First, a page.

Ultrasound is a standard way to evaluate fetal anatomies. For the examination of fetal brain, one of the most important anatomical views is median sagittal plane (MSP).This plane can provide unique information of intracranial structures such as corpus callosum (CC) and cerebellar vermis (CV). Several studies[1~6] have proved that median sagittal plane plays an critical role in clinical diagnoses, especially for diagnosing agenesis of corpus callosum(ACC) and Dandy-Walker syndrome. Unfortunately, because of fetal position, acoustic shadow and the differences among sonographers’ scanning skill, MSP is particularly difficult to obtain in 2D ultrasound. Xie et al showed that the percentage of successfully acquiring fetal sagittal plane from 2D ultrasound is only 35.5%. Due to the low acquisition rate of MSP with 2D scanning, many clinicians only use the brain transverse sections to do indirect diagnosis, leading to very high misdiagnosis rate of the CC or CV related diseases.
Nowadays, three-dimensional (3D) ultrasound has been widely applied to fetal examination; one of the advantages lies in the capability of obtaining any section from a volume data. Actually it is not an easy job to do so because one should not only tune many rotaries and buttons but also have a good spatial imagination in mind. In fact, only a few doctors can manually obtain fetal MSP from 3D ultrasound volume dataset in practice. Even so, such manual operation is indeed time-consuming. According to a recent report, for a skilled sonographer, manual acquiring MSP usually takes about 65s~186s, with the average time of 90.7±8.6s.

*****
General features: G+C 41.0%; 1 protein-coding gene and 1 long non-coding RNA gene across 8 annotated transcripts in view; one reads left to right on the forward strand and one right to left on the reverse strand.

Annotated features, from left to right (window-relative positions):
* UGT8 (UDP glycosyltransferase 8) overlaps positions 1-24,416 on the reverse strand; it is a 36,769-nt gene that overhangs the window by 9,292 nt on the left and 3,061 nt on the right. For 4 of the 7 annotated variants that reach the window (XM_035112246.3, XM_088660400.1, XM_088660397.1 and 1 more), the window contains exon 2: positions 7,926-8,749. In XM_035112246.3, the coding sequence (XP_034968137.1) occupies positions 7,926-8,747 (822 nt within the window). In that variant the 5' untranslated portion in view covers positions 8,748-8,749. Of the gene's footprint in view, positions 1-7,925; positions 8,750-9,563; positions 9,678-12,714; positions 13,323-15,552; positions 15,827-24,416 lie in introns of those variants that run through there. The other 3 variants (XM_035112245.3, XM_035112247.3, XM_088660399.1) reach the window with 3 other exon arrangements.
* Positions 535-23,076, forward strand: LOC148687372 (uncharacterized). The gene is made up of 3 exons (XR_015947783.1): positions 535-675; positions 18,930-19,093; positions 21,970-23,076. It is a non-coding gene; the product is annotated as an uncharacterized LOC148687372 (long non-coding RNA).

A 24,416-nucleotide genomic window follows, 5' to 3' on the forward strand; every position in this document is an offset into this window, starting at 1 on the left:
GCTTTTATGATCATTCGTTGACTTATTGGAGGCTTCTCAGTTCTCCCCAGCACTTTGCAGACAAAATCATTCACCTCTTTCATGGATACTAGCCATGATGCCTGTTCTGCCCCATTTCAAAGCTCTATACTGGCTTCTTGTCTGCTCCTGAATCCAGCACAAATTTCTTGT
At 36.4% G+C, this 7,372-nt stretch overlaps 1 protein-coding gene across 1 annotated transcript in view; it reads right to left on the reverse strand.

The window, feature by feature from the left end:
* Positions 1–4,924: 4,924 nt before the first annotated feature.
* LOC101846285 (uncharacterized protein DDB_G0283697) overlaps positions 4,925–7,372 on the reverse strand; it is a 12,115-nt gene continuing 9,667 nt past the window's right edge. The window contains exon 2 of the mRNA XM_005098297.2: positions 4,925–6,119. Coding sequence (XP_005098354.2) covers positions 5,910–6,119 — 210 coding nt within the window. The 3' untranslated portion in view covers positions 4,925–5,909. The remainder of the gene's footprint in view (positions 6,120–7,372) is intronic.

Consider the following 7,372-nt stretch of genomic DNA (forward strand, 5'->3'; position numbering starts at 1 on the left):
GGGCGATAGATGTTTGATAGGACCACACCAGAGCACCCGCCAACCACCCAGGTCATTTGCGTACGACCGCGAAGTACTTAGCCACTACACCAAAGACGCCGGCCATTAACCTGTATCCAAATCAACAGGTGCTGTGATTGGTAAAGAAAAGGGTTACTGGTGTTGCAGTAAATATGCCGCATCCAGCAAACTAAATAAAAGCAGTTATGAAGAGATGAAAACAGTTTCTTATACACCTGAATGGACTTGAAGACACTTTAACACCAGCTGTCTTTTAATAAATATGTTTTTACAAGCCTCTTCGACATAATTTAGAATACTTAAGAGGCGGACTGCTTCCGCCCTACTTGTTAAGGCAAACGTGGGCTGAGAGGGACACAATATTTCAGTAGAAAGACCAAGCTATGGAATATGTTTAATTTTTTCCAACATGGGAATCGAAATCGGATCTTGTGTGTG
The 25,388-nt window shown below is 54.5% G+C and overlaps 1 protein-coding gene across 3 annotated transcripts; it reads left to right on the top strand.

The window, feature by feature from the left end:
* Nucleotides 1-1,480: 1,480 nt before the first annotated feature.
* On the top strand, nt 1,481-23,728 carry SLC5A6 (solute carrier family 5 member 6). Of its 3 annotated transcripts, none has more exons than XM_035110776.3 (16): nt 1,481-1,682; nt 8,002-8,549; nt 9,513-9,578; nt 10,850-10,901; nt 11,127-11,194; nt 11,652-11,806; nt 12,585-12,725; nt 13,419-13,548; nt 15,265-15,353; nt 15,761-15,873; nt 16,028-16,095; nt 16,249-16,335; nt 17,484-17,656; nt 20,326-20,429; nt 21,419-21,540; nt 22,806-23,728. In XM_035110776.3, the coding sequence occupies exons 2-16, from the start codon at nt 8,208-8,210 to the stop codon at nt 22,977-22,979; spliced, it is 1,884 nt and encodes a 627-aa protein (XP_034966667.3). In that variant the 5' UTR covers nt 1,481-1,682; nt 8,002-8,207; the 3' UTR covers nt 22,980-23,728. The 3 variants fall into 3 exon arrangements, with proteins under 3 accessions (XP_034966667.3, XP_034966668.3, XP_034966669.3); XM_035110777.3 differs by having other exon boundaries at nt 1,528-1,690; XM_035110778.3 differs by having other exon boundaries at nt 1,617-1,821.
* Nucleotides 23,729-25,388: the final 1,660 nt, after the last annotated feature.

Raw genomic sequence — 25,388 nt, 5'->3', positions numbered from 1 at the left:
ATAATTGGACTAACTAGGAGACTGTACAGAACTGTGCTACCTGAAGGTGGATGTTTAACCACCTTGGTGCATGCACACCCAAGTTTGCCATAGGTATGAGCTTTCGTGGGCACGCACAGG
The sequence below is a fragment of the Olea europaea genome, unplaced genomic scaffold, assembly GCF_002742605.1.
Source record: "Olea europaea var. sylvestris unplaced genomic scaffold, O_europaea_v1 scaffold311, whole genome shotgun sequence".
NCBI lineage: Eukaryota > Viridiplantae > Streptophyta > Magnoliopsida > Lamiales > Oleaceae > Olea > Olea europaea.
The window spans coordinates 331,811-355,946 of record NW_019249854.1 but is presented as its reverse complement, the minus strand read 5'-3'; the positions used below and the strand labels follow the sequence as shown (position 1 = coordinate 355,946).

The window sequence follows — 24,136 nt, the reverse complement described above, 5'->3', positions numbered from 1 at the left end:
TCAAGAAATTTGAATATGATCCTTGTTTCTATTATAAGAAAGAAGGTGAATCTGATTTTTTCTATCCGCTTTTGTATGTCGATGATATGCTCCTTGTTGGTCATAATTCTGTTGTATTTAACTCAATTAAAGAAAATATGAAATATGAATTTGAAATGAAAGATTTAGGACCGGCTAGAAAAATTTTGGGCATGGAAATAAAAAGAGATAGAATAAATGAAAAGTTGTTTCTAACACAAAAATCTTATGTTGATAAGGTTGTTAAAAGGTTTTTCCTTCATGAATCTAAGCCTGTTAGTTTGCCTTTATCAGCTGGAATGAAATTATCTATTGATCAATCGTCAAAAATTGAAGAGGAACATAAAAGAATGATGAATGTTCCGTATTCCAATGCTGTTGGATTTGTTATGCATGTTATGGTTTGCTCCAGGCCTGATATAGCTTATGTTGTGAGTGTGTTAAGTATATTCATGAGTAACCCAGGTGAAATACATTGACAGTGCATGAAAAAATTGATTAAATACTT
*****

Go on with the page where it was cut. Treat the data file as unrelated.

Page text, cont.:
So a quick and easily handled tool to get MSP would be much helpful for clinical diagnosis.
1.2 Smart MSP Introduction
In order to obtain fetal MSP quickly and accurately, Mindray has developed an innovative software named “Smart MSP” (available in DC-8Exp and DC-8 V4.0) to detect and display MSP automatically. The workflow of Smart MSP is as follows:
- Obtain a 3D fetal data using the transverse plane as the start plane (recommend to use the transthalamic plane).
- Press [Smart MSP] button, the system will detect and display the MSP in Quadrant-C automatically.
Fig.1 is the workflow of Smart MSP. Users can measure some objects of interest in MSP, including:
i) the craniocaudal diameter, the anteroposterior diameter and the surface area of cerebellar vermis (CV),
ii) the length of corpus callosum (CC) and so on. These measurements are often related to the gestational age. Vinals F et al  proposed a relevant curve between CV related measurements and gestational age from the statistics of a large number of clinical data. Users can refer to this paper to evaluate whether the measured values are normal or not.
Some studies shows that rendering MSP with certain thickness can improve the image contrast resolution which is helpful to observe CC and CV, so we also display MSP with SCV (slice contrast view) in Quadrant-D to improve image contrast resolution. Fig.1 (B) is the UI of Smart MSP. Specifically, Quadrant-C displays the MSP with regular slicing method and Quadrant-D displays the MSP with SCV.